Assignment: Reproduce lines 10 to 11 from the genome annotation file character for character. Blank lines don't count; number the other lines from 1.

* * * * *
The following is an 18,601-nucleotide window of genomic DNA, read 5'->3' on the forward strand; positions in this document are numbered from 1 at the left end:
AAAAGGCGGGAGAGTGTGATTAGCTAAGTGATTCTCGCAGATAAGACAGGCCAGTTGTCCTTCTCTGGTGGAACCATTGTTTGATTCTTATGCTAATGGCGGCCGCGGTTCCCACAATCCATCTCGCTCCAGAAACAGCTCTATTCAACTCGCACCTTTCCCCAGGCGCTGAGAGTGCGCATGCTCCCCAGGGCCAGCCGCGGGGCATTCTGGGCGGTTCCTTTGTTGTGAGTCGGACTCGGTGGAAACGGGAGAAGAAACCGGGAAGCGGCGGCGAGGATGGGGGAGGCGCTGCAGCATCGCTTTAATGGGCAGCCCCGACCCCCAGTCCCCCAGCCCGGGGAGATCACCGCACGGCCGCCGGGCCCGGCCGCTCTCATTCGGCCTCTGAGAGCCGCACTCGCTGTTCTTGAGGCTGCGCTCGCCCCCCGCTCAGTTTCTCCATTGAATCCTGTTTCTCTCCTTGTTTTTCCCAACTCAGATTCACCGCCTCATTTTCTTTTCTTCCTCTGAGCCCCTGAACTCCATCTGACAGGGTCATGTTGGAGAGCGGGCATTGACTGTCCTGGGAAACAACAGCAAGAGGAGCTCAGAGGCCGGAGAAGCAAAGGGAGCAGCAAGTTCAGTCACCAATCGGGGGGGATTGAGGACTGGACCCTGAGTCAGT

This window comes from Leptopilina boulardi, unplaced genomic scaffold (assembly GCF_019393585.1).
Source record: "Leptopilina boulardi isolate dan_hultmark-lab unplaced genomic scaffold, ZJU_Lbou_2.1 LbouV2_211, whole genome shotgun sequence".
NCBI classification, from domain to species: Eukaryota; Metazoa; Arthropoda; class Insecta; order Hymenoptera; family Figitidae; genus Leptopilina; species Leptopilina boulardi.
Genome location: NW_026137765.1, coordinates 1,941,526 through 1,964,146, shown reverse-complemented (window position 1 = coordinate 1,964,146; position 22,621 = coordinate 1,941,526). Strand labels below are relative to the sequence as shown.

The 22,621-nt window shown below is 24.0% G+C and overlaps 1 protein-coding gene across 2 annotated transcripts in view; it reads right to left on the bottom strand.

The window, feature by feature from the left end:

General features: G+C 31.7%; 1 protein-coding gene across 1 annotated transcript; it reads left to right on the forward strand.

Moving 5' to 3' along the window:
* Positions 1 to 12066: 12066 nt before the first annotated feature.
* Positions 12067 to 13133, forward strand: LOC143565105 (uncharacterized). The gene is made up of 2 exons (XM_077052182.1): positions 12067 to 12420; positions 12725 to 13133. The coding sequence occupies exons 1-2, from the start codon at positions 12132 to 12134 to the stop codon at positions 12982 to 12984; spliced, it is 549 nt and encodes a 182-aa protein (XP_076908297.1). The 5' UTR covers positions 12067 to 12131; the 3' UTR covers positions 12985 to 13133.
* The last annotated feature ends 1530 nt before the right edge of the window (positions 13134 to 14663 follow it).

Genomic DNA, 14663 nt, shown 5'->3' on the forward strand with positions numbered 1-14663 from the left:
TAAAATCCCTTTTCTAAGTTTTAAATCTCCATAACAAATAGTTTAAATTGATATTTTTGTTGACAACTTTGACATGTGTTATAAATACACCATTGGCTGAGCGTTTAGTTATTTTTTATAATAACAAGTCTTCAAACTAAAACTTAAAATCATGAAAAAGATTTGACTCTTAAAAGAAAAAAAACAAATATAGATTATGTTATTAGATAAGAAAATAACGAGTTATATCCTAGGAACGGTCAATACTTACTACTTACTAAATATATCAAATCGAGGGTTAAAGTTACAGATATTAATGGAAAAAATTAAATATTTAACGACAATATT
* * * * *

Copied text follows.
Moving 5' to 3' along the window:
* Positions 1 to 12066: 12066 nt before the first annotated feature.